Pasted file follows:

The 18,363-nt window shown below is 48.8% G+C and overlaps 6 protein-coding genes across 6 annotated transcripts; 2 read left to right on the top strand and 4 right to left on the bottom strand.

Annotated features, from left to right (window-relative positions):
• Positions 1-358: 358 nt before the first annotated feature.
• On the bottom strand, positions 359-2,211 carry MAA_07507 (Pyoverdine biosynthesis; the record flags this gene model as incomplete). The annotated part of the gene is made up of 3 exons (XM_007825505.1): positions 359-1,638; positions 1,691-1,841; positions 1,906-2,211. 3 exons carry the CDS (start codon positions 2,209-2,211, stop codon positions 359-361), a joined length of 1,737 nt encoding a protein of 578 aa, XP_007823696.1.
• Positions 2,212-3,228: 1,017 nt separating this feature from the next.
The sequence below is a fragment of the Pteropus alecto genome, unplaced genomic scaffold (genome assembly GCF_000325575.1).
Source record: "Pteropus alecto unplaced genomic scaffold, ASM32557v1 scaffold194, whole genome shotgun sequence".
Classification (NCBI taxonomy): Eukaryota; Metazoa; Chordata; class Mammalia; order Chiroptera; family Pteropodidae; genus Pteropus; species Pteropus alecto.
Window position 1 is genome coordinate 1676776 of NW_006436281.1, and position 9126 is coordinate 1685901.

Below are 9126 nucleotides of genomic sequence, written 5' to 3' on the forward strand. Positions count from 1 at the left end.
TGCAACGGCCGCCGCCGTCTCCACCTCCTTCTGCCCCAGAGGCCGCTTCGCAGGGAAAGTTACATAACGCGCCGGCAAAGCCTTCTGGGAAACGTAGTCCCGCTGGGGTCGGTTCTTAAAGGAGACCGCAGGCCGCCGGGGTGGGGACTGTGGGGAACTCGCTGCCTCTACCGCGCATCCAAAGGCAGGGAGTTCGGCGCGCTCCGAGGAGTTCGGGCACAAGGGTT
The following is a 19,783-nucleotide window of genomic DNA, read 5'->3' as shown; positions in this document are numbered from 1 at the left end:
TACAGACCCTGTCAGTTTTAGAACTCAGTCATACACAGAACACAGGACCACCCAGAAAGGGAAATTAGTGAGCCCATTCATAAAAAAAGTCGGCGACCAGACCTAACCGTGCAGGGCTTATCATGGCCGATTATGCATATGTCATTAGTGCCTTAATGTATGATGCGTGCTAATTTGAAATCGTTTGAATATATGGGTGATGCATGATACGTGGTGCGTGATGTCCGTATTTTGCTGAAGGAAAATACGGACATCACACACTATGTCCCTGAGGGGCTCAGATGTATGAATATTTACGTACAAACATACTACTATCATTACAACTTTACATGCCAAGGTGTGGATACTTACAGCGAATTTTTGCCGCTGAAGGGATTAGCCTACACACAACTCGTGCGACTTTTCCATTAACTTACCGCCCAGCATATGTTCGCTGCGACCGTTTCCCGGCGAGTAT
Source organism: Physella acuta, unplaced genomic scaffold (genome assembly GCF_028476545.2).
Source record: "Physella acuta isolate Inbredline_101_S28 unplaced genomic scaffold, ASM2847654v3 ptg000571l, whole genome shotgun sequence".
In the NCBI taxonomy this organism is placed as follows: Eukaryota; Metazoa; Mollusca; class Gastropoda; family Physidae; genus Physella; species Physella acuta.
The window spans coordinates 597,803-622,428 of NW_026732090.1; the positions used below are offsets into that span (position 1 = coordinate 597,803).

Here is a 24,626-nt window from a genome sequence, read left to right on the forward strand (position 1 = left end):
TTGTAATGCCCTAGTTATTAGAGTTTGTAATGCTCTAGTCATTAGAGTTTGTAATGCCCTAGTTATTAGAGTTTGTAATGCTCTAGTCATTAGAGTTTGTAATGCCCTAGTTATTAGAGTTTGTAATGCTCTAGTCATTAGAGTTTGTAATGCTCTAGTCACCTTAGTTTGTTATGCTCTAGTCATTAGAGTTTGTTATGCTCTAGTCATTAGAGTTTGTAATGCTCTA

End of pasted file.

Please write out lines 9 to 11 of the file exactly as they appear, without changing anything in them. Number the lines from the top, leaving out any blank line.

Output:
Window position 1 is genome coordinate 1676776 of NW_006436281.1, and position 9126 is coordinate 1685901.

Below are 9126 nucleotides of genomic sequence, written 5' to 3' on the forward strand. Positions count from 1 at the left end.
TGCAACGGCCGCCGCCGTCTCCACCTCCTTCTGCCCCAGAGGCCGCTTCGCAGGGAAAGTTACATAACGCGCCGGCAAAGCCTTCTGGGAAACGTAGTCCCGCTGGGGTCGGTTCTTAAAGGAGACCGCAGGCCGCCGGGGTGGGGACTGTGGGGAACTCGCTGCCTCTACCGCGCATCCAAAGGCAGGGAGTTCGGCGCGCTCCGAGGAGTTCGGGCACAAGGGTT